just heat up the raw soap to make the saponification happen faster.
        You'll need to add a little more water, because the heat will drive
        some of the water out. One way to do this is to put your pan of raw
        soap in a bigger pan with water in it -- a "double boiler". Gently
        heat, stirring constantly. The soap will go through several distinct
        stages. Do not leave it unattended with active heat under it! It will
        jump out of the pot! When it sort of looks like vaseline, it's done.
        But get a dollop on a spoon, let it cool, touch your tongue to it,
        and if it doesn't zap you as above, it is done. Then you can glop it
        into molds, or even just in a pile. There is no "pour"-ing of hot
        process soap... It gets thick.

        Wow, this really turned into a long saga... Hope I didn't skip
        anything. Any questions, ask away. There is also lots of info online,
        and there are several fine email lists dealing with soap-making. And
        feel free to share this with anyone. Let's put the petroleum-
        detergent-bar people out of business! ;+)

        Joy




        [Non-text portions of this message have been removed]
      • Lori Granger
        Don t try to substitute another kind of oil in this recipe cause your amount of lye needs to be adjusted for each type of oil you use. That s more complicated.
        Message 3 of 5 , Aug 2, 2012
          Don't try to substitute another kind of oil in this recipe cause your
          amount of lye needs to be adjusted for each type of oil you use.
          That's more complicated. This is a good recipe to start with though!

          Lori
        • jmr1290
          No lye -- no soap. You can buy pre-made soap base , which is just unscented, uncolored soap (which they made with lye and fat), but it may have other
          Message 4 of 5 , Aug 3, 2012
            No lye -- no soap. You can buy pre-made "soap base", which is just unscented, uncolored soap (which they made with lye and fat), but it may have other additives in it, and it's expensive.

            If it wasn't made with lye and fat, it is not SOAP. You *can* make your own lye from wood ashes or something; after all, that's how soap used to be made. But it's messy and won't be standard and measurable and your soap will be different every time (and softer, I think...). I've never done it.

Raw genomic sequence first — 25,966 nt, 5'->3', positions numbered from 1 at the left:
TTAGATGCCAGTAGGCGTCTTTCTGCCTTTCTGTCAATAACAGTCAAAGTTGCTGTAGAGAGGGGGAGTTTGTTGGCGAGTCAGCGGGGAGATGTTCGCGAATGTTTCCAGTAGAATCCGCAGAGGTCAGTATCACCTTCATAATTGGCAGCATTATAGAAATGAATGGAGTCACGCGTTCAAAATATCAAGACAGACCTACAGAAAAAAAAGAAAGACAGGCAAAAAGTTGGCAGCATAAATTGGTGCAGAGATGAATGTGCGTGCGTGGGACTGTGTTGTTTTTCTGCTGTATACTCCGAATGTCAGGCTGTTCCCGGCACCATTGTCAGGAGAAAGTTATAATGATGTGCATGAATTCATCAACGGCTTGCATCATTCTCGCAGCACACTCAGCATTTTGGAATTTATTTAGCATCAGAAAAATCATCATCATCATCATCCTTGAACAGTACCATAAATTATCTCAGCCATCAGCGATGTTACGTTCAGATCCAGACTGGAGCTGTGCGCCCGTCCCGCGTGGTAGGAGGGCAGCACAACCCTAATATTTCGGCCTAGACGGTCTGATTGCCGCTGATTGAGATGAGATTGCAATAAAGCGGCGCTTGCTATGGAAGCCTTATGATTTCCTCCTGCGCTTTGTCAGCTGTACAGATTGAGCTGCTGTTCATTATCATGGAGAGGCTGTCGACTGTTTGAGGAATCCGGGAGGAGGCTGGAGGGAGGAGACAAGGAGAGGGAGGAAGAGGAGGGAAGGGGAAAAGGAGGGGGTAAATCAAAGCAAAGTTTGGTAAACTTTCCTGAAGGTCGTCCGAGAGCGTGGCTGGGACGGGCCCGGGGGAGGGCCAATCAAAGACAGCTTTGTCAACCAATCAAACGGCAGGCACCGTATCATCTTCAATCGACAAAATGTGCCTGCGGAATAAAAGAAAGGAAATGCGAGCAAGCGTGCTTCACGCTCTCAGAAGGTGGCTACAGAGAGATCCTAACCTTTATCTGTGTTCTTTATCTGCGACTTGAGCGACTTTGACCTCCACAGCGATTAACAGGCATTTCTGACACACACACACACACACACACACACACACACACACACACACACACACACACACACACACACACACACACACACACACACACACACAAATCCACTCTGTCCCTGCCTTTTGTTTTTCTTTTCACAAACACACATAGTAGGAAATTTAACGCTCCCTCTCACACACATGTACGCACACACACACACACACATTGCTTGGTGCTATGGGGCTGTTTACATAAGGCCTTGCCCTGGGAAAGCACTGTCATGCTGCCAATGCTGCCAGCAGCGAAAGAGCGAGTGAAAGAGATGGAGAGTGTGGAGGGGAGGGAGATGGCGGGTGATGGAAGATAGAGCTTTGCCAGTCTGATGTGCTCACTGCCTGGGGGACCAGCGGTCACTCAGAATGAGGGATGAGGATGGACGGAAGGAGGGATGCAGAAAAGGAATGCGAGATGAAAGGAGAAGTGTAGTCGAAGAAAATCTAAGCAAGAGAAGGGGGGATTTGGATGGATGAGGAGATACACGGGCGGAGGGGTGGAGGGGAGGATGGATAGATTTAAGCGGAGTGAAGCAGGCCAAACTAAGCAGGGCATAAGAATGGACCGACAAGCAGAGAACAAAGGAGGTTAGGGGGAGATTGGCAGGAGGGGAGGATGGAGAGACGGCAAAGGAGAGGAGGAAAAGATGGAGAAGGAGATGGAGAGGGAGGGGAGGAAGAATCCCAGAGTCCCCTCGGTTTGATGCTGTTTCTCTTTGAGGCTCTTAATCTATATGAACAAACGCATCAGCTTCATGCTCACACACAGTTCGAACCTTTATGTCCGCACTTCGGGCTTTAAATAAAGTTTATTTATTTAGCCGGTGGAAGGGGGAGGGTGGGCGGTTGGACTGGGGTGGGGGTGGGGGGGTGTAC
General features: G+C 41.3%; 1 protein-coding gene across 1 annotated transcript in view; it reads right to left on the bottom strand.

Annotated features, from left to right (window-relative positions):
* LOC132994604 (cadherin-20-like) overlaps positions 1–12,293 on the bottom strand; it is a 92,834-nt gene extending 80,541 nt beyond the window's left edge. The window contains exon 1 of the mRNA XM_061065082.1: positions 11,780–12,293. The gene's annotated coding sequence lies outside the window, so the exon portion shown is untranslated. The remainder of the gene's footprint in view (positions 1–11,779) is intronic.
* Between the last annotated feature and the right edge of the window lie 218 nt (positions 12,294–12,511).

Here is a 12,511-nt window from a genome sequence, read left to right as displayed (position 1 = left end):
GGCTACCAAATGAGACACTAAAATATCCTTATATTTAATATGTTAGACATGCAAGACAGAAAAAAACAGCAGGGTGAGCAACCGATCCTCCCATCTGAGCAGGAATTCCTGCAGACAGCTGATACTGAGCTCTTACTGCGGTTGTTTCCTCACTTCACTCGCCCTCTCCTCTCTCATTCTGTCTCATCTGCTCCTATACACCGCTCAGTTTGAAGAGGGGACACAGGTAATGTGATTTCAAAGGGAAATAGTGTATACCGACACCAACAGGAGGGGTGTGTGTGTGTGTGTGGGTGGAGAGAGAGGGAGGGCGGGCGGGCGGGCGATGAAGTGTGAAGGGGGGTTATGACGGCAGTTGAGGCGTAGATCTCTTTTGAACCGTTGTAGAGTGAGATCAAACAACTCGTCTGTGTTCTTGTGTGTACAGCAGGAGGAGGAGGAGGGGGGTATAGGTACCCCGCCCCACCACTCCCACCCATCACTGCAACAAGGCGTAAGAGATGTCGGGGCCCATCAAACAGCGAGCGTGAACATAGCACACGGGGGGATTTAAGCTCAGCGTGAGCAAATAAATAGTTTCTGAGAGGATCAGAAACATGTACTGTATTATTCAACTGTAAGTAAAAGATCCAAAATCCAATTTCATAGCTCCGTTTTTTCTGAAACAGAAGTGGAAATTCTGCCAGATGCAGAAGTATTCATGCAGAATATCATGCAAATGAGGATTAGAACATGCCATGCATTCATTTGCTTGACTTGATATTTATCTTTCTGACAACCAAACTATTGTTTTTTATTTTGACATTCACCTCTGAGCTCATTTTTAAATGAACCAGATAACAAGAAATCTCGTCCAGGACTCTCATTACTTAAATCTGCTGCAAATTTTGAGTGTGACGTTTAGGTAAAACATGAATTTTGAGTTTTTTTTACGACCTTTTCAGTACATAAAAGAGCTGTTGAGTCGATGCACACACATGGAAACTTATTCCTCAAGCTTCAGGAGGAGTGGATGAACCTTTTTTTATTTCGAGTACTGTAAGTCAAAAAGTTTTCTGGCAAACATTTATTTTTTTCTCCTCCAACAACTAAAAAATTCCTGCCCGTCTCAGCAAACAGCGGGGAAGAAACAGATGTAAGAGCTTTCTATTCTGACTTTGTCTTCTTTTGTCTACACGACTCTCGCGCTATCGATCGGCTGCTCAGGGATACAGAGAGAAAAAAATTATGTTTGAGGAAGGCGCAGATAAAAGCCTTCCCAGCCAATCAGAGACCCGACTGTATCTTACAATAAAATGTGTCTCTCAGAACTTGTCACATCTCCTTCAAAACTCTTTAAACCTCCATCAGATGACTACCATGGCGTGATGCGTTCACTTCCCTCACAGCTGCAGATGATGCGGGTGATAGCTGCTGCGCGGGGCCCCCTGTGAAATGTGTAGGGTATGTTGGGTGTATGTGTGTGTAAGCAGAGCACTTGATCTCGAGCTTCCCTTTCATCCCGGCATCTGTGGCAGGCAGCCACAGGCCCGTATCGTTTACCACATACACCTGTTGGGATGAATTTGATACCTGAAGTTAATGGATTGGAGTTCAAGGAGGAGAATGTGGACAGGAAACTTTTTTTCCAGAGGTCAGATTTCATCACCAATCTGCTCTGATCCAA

Most of the "bath bars" (and body washes, etc.) you get in the stores are not soap at all, but petroleum detergent. Two exceptions that I know of -- Ivory is soap, but they take out the naturally-occurring glycerin to sell it separately, and that makes Ivory very, very drying to the skin. And Dove is soap, but they add lots of chemicals to it.

            --- In AlternativeAnswers@yahoogroups.com, "carus_lupus" <carus_lupus@...> wrote:
            >
            > Is not possible to make soap without lye?
            > Rena
            >
            >
            >
            > ----- Original Message -----
            > From: Joy Rex
            > To: AlternativeAnswers@yahoogroups.com ; lucia_n36@... ; Sandrasews2@...
            > Sent: Monday, July 30, 2012 5:26 PM
            > Subject: [AlternativeAnswers] Recipe: How To Make Real Soap
            >
            >
            >
            > Soap is easy to make once you get the hang of it, and as long as you
            > keep in mind that being CARELESS with LYE CAN KILL ! L
          • jmr1290
            thanks - I did forget to mention that! Joy
            Message 5 of 5 , Aug 4, 2012
              thanks - I did forget to mention that!

              Joy

              --- In AlternativeAnswers@yahoogroups.com, Lori Granger <lather@...> wrote:
              >
              > Don't try to substitute another kind of oil in this recipe cause your
              > amount of lye needs to be adjusted for each type of oil you use.
              > That's more complicated. This is a good recipe to start with though!
              >
              > Lori
              >